Kentucky might lose in the NCAA Tournament.
It might be as soon as Saturday's first round or as late as the Final Four in Nashville.
But if the Cats are going to go down, Matthew Mitchell wants it to be swinging.
It's a mind-set that the Kentucky coach has emphasized since the Cats dropped to 5-5 early in Southeastern Conference play before finishing the season with a surge.
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It's something he reminded them of before the start of the SEC Tournament.
"The plan was to be in attack mode all day," he said after UK's quarterfinals win over Florida in Duluth, Ga. "That was the word that we wanted to rule the day for us. Don't worry about the outcome, the result, just get in attack mentality and stay there."
The plan will remain the same as Kentucky begins its fifth straight NCAA Tournament run on Saturday morning against Wright State in Memorial Coliseum.
Seeing his players attack the rim, attack the backboards, attack a zone defense, pleased Mitchell during UK's run to the SEC title game.
"We need to be in attack mode on Saturday morning," he said after the Cats were assigned the No. 3 seed in the Notre Dame Regional on Monday.
In practices, in games, Mitchell bellows the word constantly: "Attack. Attack. Attack."
It's become a battle cry for 10th-ranked Kentucky and it's shown in myriad ways, most recently in the Cats' ability to get to the free-throw line where they've made almost as many this season (545) as they attempted last season (607).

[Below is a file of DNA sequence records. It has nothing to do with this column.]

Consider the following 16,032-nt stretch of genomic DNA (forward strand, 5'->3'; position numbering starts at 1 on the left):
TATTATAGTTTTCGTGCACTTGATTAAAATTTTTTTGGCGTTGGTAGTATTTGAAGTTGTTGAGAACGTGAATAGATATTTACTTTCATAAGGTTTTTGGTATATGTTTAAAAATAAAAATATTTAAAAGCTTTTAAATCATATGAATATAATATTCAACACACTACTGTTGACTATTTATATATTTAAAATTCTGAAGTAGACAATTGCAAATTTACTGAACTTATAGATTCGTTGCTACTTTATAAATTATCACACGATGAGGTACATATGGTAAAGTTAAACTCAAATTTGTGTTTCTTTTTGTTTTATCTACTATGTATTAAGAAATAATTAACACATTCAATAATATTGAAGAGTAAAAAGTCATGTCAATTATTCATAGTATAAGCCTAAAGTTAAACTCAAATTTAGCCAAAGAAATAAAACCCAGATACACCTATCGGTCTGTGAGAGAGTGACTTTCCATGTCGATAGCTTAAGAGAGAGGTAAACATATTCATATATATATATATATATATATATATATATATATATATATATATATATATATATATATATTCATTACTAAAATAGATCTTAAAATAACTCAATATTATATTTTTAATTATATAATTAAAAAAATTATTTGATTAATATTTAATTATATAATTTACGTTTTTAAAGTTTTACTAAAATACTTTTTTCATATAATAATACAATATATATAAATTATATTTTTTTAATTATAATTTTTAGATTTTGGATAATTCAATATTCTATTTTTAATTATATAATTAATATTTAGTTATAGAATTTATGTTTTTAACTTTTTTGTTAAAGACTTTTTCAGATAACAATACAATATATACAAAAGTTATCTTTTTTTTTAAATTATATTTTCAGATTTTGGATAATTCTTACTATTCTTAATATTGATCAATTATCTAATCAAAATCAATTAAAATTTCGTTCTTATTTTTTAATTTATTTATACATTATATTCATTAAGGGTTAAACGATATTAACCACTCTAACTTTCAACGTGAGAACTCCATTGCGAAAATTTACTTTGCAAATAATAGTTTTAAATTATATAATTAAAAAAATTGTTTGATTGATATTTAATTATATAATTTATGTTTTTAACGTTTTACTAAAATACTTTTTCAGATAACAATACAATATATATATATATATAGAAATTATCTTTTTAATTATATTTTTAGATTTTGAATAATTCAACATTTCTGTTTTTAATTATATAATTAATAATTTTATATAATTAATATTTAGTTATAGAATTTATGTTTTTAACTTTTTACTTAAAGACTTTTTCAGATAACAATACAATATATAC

The Cats' 814 free-throw attempts are fifth-best in school history and they're just 78 trips away from owning the record. Only seven Division I schools have shot more free throws than Kentucky this season.
UK has gotten to the line 131 more times than opponents and with so many close games this season, every extra point helps.
It's been a key directive for junior guard Bria Goss, who was a thrasher in high school before becoming a jump shooter in college.
Coaches have been reminding her to take the ball right at defenders. The player who leads UK in charges taken this season needs to be able to dish out punishment on the other end, too.
Hearing her coaches tell her that defenders can't stop her has made Goss the aggressor with the ball, including 27 trips to the line in the last four games.
"Just knowing they have that kind of confidence in me has helped," said Goss, who also happens to be the SEC's best free-throw shooter at 89.7 percent. "Just hearing them say it really helps."
And because of her free-throw shooting prowess, points are almost guaranteed.
"I just know that one of the easiest ways for me to score is on the line, so why not try to get there?" she said. "Just me being aggressive attracts a lot of attention, and that's really what I need to focus on here the next few days."
Kentucky freshman Linnae Harper took the attack mentality to a different level in the SEC Tournament, earning all-tournament team honors after averaging 10.3 points and 4.3 rebounds per game.
"That was my whole mind-set, to attack the entire game," Harper said after the Cats' semifinal win over South Carolina. "I just took what the defense gave me and attacked the whole game."
That's music to her coach's ears as the Cats begin their run to the Final Four in the Music City.